I am not sure if I really ‘read’ Swann’s Way? I did not give up after the first few pages. I think it helped listening to the text. For me, Swann’s Way was one of those texts that lingers long after.
Meandering through the relationship of Swann and Odette felt like watching a car crash that you know is going to happen long before the point of impact. Although he comes out of it suggesting that she was not his type, it still feels like a case of one of those stories we tell ourselves to get to sleep at night.
[S]he spoke to Swann once about a friend to whose house
she had been invited, and had found that everything in it was ‘of the period.’ Swann could not get her to tell him what ‘period’ it was.
It shewed me finally, the new arrangement planned by my unseen weaver, that, if we find ourselves hoping that the actions of a person who has hitherto caused us anxiety may prove not to have been sincere, they shed in their wake a light which our hopes are powerless to extinguish, a light to which, rather than to our hopes, we must put the question, what will be that person’s actions on the morrow.
It was to me like one of those zoological gardens in which one sees assembled together a variety of flora, and contrasted effects in landscape; where from a hill one passes to a grotto, a meadow, rocks, a stream, a trench, another hill, a marsh, but knows that they are there only to enable the hippopotamus,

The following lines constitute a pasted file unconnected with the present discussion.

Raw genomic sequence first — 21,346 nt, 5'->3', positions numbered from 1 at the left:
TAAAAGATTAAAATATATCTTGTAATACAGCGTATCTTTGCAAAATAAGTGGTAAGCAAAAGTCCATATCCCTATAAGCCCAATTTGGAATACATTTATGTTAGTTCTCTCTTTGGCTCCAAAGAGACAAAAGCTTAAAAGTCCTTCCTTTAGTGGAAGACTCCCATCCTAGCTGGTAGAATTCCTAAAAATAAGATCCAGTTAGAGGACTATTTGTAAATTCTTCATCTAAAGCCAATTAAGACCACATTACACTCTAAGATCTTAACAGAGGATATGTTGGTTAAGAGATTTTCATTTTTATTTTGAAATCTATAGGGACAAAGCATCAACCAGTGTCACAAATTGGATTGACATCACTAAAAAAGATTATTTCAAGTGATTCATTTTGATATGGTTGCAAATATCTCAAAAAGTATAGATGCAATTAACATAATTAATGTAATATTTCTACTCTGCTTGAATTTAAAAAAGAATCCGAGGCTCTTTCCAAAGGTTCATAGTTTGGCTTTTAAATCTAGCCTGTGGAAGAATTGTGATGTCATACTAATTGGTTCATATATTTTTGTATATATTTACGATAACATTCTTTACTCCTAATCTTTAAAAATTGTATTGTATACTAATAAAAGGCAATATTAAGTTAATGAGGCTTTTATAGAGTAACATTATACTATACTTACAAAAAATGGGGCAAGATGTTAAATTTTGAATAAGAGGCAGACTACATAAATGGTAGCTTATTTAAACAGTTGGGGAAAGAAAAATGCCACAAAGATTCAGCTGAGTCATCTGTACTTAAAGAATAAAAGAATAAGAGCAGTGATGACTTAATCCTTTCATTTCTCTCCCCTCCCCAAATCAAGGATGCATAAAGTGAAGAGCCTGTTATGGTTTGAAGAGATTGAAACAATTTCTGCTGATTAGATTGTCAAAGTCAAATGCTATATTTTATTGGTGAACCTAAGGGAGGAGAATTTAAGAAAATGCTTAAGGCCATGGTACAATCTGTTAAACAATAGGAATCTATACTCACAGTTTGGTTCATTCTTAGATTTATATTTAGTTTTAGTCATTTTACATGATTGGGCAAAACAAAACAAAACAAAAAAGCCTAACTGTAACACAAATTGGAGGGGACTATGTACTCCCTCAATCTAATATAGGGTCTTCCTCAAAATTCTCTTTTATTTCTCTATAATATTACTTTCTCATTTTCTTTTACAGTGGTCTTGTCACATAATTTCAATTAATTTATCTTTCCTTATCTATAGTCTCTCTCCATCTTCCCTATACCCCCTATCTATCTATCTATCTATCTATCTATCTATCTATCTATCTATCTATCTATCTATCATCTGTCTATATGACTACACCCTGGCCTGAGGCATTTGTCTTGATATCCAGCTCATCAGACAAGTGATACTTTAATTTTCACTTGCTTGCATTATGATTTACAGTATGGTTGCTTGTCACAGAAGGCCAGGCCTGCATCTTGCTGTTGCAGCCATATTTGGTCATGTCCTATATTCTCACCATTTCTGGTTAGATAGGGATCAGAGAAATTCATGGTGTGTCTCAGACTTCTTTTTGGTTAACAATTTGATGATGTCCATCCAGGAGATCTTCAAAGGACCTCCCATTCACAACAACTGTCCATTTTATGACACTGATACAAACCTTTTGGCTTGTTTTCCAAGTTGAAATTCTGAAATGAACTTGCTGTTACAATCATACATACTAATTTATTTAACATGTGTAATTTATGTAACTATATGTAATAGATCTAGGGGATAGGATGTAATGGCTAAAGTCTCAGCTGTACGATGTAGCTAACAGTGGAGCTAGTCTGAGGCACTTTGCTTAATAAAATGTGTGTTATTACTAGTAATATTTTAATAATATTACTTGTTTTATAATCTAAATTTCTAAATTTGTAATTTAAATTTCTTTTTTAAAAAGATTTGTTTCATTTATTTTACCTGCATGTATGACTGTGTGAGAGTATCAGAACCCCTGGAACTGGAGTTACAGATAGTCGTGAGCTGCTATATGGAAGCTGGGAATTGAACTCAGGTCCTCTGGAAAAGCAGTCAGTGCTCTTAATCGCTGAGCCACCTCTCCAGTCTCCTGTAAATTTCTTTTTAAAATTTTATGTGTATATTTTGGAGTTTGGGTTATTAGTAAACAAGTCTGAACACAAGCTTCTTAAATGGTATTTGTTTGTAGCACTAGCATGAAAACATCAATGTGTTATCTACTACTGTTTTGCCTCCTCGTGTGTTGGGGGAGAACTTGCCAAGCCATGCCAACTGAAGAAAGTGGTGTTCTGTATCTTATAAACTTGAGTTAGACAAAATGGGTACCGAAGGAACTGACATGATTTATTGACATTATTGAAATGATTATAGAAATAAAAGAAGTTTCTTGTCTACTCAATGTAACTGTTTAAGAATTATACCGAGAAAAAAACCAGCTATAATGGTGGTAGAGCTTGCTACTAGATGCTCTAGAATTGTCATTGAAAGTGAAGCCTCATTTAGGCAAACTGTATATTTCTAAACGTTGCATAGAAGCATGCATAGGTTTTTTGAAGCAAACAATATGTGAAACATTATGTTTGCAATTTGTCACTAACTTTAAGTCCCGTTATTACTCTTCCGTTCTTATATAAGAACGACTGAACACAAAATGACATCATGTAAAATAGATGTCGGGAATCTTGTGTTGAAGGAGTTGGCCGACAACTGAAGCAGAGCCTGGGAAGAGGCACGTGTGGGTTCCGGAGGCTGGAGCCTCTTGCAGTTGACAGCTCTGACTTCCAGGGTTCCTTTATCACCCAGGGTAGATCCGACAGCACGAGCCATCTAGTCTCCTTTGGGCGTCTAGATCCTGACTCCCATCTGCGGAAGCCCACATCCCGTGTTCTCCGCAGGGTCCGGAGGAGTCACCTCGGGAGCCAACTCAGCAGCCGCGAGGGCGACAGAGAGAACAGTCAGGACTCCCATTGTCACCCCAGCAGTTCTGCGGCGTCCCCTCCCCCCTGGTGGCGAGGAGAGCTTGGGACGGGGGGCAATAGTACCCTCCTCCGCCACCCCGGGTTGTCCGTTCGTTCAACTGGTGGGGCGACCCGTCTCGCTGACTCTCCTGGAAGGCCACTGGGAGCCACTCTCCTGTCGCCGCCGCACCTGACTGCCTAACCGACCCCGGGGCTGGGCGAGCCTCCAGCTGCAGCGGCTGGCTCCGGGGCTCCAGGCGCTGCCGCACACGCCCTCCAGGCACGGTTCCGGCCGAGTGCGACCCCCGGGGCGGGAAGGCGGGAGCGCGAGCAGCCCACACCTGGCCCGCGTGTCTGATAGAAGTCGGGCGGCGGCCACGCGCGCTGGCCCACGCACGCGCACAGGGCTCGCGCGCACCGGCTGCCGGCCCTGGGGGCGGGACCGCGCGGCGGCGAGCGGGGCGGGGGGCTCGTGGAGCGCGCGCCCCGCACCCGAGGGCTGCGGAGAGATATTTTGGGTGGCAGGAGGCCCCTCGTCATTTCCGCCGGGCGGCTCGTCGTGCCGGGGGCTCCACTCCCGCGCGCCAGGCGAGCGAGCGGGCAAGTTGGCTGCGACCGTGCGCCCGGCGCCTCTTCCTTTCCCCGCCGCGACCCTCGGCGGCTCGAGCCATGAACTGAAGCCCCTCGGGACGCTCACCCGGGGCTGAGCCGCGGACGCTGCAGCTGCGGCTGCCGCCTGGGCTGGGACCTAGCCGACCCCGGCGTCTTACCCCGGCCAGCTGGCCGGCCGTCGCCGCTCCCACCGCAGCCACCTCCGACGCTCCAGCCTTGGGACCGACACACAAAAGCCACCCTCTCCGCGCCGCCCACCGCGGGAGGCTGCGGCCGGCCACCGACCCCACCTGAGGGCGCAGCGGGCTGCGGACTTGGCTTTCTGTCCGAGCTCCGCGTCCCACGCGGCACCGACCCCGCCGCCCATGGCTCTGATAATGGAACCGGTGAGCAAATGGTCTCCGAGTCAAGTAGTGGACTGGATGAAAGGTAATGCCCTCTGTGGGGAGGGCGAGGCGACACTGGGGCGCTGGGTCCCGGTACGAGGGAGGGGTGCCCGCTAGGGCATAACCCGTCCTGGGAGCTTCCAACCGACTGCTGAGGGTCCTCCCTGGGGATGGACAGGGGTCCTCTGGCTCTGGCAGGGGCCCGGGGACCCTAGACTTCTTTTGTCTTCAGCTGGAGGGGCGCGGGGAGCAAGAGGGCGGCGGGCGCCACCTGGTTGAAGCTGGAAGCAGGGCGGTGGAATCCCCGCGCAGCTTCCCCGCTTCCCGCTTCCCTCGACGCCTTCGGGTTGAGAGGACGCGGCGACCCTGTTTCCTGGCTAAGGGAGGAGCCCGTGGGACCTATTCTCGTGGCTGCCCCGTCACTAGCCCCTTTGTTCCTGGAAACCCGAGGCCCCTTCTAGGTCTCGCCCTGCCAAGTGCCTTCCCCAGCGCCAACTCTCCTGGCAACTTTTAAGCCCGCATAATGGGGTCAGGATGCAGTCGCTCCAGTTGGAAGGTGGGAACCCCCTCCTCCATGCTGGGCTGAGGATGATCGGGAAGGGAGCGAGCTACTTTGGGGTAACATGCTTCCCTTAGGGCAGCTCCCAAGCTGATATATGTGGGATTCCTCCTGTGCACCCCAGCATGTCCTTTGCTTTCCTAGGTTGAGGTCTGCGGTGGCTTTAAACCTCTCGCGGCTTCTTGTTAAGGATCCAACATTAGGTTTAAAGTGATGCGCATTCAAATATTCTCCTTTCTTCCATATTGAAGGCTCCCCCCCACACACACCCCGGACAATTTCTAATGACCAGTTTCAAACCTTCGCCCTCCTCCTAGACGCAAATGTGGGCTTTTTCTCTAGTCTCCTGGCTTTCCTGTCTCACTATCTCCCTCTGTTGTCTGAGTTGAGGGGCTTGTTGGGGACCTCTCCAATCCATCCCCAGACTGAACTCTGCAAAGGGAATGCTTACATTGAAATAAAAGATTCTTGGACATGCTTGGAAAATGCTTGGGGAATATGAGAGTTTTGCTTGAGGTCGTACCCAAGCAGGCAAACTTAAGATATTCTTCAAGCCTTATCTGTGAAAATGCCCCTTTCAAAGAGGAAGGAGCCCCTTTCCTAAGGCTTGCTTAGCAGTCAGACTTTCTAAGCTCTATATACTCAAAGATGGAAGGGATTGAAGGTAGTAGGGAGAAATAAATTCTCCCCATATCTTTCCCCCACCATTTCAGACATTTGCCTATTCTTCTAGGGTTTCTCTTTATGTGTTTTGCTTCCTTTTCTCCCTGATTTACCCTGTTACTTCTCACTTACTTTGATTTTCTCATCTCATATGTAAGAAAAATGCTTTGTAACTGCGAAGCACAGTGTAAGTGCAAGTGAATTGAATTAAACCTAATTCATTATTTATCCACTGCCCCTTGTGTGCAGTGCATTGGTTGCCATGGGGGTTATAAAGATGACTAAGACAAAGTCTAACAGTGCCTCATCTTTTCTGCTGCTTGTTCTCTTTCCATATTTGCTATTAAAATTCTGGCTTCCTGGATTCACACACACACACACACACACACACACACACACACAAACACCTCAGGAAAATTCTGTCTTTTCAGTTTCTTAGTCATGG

zebra, crocodile, rabbit, bear and heron to disport themselves in a natural or a picturesque setting; this, the Bois, equally complex, uniting a multitude of little worlds, distinct and separate—placing a stage set with red trees, American oaks, like an experimental forest in Virginia, next to a fir-wood by the edge of the lake, or to a forest grove from which would suddenly emerge, in her lissom covering of furs, with the
large, appealing eyes of a dumb animal, a hastening walker—was the Garden of Woman; and like the myrtle-alley in the Aeneid, planted for their delight with trees of one kind only, the Allée des Acacias was thronged by the famous Beauties of the day. As, from a long way off, the sight of the jutting crag from which it dives into the pool thrills with joy the children who know that they are going to behold the seal, long before I reached the acacia-alley, their fragrance, scattered abroad,
would make me feel that I was approaching the incomparable presence of a vegetable personality, strong and tender; then, as I drew near, the sight of their topmost branches, their lightly tossing foliage, in its easy grace, its coquettish outline, its delicate fabric, over which hundreds of flowers were laid, like winged and throbbing colonies of precious insects;
[R]emembrance of a particular form is but regret for a particular moment
School of Life
Proust’s goal isn’t that we should necessarily make art or be someone who hangs out in museums. It’s to get us to look at the world, our world, with some of the same generosity as an artist, which would mean taking pleasure in simple things – like water, the sky or a shaft of light on a roughly plastered wall.
Reading group: Bogged down on Swann’s Way? (Sam Jordison)